"if they can't be bothered, it's their headache, and they don't get to call me afterward if they didn't bother when I was there."

    Heh, I've fielded calls from previous co-workers that I was on excellent personal terms with as a courtesy to my friend. I also follow those up with a polite note that I don't work there anymore and I may be giving inaccurate information. If management calls that's a whole 'nother story. I was shafted by a manager who flatly promised I had nothing to worry about (yeah right) and blocked my ability to transfer, only to give me layoff papers dated a week prior to delivery and effective in 5 days. When that manager called I politely informed them of my consulting rate (5x my prior OT rate). A co-worker alter called with the same question and I politely told them that it was up for contract bidding. Since I was already employed elsewhere I had no need for the income, but I wasn't about to hand it over free to that asshat.

  • Brian (unregistered) in reply to snoofle

    Having recently changed jobs, I was in a similar boat. I used the months that I was job-hunting to attempt to train other folks in my work (subtly enough to not spill the beans that I was leaving) and of course documenting everything I did in as much detail as I could. Then when I finally did give my notice, it took until almost my very last day in the office for my boss to get around to talking about a transition. I sure hope that documentation and training was good enough, because they never got anything else from me.

  • Zenith (unregistered)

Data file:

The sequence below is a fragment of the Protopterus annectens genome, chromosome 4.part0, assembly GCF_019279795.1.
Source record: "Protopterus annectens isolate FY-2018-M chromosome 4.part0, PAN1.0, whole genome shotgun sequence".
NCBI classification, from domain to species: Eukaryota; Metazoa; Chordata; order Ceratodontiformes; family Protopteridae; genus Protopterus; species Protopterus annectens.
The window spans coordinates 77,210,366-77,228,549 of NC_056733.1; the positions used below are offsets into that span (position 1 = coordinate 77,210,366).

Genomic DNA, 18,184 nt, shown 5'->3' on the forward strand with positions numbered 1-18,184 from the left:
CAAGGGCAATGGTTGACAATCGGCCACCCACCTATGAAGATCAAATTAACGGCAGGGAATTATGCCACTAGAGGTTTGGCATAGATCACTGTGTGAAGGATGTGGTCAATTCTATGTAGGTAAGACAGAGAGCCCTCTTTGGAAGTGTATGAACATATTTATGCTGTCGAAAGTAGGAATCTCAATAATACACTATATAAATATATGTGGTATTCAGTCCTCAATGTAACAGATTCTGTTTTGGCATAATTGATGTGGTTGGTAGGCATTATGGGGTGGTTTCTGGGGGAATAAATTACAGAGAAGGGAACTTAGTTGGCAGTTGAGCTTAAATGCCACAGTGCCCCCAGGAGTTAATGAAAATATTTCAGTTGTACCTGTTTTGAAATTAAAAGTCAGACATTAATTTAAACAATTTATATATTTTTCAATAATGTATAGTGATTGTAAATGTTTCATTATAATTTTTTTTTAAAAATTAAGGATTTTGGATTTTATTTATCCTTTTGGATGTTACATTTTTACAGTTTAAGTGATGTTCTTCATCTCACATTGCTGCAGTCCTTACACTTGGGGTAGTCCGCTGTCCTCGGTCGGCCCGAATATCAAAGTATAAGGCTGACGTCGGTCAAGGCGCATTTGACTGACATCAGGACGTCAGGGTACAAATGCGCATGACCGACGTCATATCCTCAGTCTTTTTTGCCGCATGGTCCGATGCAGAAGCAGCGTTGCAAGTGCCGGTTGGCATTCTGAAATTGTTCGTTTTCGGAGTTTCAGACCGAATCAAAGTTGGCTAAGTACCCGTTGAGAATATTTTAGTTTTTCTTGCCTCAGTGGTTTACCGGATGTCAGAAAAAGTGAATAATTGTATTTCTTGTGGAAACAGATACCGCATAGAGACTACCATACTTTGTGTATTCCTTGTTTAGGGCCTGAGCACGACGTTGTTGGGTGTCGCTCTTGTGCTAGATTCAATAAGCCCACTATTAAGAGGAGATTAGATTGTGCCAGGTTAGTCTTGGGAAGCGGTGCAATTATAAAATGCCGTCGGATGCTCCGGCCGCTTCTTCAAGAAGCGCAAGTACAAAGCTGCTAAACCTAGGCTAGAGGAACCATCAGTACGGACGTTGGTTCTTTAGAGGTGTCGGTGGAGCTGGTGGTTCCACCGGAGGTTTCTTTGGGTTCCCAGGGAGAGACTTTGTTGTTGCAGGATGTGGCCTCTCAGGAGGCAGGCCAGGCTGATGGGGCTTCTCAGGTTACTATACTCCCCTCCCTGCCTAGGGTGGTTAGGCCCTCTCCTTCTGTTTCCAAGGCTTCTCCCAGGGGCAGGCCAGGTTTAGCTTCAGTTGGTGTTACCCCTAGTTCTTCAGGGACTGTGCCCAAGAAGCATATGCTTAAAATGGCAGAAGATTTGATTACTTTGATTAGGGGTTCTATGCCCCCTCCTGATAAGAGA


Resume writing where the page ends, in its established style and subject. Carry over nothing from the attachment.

Ah, yes, "unprofessional." I hear that constantly during code review. Well, you know, if you'd learn how to program (or follow your own rules - depends what side of the review I find myself on), I wouldn't have to keep harping on the same issues over and over and over.

  • snoofle (unregistered) in reply to nb

    Internal transfers are an interesting topic. I once applied for a transfer and the rule was that the old manager can delay it up to 6 months so that you may complete whatever you are working on. Once THAT task is complete, the transfer occurs. In that instance, I finished the task in about two months and told old & new managers I would transfer the next week. The old manager insisted he could give me new work for up to 4 more months, jamming up both me and the new manager. Senior management let him get away with it. The following week I found another job and quit without any notice. They complained that I was unprofessional and should give notice. I pointed out that they had 2 MONTHS notice and didn't play by their own rules, and so deserved the same consideration as they had shown me. I then walked out.